Five Essential Heuristics Every Tester Should Know

Ministry of Testing launched a LinkedIn newsletter at the start of 2023. Each newsletter article has got a lot of attention which is awesome. Each one celebrates someone in the community who has produced something that’s been published on the MoT platform. Written by me or Sarah Deery – based on our own interpretations and experiences.

So I thought, why not bring them onto The Club to spark conversations, share ideas, celebrate and debate?

Heuristics spark test ideas and generate questions to support testing efforts. Heuristics come in many shapes and sizes. Here are five essential heuristics every tester should know.


CRUD stands for Create, Read, Update and Delete. Think of it as the things you might want to do with an entity within a system. For example, can I create a new customer record? Can I view it? Does it match the data I input when I created it? Can I change the record? And what happens if I attempt to delete the customer record?

2. Selection

Some, None, All. For example, do I have permission to delete all customer records? Or does this particular user permission only allow me to delete some or none at all?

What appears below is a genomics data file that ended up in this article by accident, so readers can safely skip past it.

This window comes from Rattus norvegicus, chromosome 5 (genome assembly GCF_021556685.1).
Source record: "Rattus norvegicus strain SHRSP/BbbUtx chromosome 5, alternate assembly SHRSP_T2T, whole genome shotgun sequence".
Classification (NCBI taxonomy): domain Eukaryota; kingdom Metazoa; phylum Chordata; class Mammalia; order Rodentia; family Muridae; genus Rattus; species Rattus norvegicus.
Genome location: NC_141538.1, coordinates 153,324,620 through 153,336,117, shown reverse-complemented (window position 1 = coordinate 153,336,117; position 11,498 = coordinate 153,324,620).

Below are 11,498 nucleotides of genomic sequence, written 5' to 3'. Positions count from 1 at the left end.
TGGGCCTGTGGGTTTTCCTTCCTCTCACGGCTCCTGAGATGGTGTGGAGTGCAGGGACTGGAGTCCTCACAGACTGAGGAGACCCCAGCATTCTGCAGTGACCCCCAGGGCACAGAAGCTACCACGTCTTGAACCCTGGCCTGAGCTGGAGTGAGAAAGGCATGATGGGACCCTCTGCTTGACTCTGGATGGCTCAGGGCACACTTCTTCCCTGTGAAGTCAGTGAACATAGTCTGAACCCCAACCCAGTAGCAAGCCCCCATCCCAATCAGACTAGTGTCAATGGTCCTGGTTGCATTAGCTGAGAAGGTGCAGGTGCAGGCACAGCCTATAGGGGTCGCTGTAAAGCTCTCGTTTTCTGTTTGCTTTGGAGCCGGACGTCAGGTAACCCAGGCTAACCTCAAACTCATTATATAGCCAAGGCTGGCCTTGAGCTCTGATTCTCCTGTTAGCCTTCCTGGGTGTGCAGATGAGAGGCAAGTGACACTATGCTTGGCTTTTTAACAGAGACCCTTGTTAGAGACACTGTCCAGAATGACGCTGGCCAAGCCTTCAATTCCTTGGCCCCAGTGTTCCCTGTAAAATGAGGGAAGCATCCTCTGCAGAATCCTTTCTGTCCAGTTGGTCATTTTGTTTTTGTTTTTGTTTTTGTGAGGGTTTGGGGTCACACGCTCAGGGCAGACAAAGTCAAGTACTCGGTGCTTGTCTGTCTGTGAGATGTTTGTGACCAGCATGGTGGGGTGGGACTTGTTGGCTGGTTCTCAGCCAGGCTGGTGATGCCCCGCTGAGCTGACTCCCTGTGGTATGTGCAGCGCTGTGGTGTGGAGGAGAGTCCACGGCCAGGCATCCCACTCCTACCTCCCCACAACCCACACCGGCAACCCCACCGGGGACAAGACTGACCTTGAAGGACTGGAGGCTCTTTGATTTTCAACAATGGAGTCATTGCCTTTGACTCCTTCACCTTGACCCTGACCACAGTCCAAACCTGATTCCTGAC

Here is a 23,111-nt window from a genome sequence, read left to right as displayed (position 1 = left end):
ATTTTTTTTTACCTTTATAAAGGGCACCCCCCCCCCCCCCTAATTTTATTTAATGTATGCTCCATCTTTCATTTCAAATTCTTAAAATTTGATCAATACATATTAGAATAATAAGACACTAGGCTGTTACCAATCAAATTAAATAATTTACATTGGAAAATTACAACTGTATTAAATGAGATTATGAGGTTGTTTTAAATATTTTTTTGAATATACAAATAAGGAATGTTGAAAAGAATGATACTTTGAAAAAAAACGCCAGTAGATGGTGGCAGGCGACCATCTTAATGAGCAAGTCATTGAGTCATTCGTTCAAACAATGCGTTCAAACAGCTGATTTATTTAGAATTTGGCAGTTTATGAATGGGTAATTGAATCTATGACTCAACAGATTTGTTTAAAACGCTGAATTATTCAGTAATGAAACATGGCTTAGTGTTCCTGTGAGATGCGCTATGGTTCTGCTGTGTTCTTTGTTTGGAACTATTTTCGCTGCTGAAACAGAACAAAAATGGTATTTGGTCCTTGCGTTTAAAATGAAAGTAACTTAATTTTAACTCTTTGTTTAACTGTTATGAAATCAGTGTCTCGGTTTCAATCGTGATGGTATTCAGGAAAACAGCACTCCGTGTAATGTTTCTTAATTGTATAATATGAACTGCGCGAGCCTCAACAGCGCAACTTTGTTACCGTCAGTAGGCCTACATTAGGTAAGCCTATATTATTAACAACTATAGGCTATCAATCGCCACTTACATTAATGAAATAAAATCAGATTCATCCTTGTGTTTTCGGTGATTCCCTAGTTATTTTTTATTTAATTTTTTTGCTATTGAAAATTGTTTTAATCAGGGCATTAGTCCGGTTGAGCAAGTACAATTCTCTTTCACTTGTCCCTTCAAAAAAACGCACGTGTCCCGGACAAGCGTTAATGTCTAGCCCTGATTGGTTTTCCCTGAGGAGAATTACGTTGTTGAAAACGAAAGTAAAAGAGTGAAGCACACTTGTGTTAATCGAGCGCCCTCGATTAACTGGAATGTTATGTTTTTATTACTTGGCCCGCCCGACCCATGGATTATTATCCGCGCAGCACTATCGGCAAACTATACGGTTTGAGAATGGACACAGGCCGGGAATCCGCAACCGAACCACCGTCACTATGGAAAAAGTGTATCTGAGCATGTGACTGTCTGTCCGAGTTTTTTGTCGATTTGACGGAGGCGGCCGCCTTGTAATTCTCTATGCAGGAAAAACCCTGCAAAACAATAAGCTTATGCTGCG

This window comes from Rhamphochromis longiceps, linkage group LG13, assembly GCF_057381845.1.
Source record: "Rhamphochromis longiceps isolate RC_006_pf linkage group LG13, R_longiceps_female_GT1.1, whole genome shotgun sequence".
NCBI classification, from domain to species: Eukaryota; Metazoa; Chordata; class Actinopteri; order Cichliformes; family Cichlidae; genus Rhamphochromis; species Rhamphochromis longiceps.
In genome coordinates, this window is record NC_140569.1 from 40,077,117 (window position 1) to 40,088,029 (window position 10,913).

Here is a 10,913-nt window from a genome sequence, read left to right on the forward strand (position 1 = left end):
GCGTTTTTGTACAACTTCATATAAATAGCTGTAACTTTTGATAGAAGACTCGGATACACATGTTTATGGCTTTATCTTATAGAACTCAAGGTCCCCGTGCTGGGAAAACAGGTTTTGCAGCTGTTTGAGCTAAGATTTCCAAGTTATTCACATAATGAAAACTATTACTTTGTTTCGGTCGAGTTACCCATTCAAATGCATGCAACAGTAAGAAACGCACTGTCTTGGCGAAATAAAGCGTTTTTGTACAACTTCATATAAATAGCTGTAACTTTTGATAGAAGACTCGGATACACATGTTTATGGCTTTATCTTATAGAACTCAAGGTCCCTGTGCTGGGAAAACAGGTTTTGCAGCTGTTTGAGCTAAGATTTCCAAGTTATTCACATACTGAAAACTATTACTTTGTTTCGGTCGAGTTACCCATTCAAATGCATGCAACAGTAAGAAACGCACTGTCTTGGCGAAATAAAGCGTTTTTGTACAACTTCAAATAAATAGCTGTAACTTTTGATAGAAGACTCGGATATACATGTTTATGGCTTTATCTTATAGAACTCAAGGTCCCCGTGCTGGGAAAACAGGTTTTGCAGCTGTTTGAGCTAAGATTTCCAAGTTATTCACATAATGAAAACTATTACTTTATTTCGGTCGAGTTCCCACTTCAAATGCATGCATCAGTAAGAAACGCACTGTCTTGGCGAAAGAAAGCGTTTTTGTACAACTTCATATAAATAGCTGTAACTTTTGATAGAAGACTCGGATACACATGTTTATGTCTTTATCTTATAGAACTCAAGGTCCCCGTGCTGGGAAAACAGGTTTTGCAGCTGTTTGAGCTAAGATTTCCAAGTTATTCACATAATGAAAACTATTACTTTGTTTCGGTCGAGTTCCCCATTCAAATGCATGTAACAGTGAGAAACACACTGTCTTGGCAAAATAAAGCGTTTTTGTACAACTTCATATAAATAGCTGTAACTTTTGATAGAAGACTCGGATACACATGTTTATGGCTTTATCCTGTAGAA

3. Boundaries

What boundaries should you test? Is there a limit to the number of customer records I can view on this device? View just before the boundary, at the boundary and attempt to view beyond the boundary.

4. Constraints

Violate the constraints. Leave required fields blank when creating a new customer record. Enter invalid combinations in dependent fields. What happens when I create a customer record where I know it’s a duplicate? How soon can I delete a new customer record? What input methods are accepted? Can I type, copy/paste or drag/drop?

5. Follow the Data

What varied sequences of actions can I take to observe data integrity? For example, delete a customer record > view customer record > create customer record > create another customer record > create another customer record > attempt to view the original customer record. Via API and GUI. Is the data in the state you expected it to be?

Want more heuristics and helpful triggers to spark test ideas? Read the Test Heuristics Cheat Sheet — with two handy downloadable PDFs. :page_facing_up::page_facing_up:

The cheat sheet includes original ideas from the brilliant Elisabeth Hendrickson, James Lyndsay, and Dale Emery. With further ideas from Andrea Jensen, Ady Stokes, Callum Akehurst-Ryan, Dave Harrison, Deb Sherwood, Mark Winteringham, and Simon Tomes.

How about you, what are your go-to heuristics? What ones typically help you?


This morning I was asking my son to do something and he’s taken to replying with “Never” :neutral_face: And he then turned around and said “Always”.

And I think to myself, “Does he already know the Never and Always heuristic?” :thinking::sweat_smile: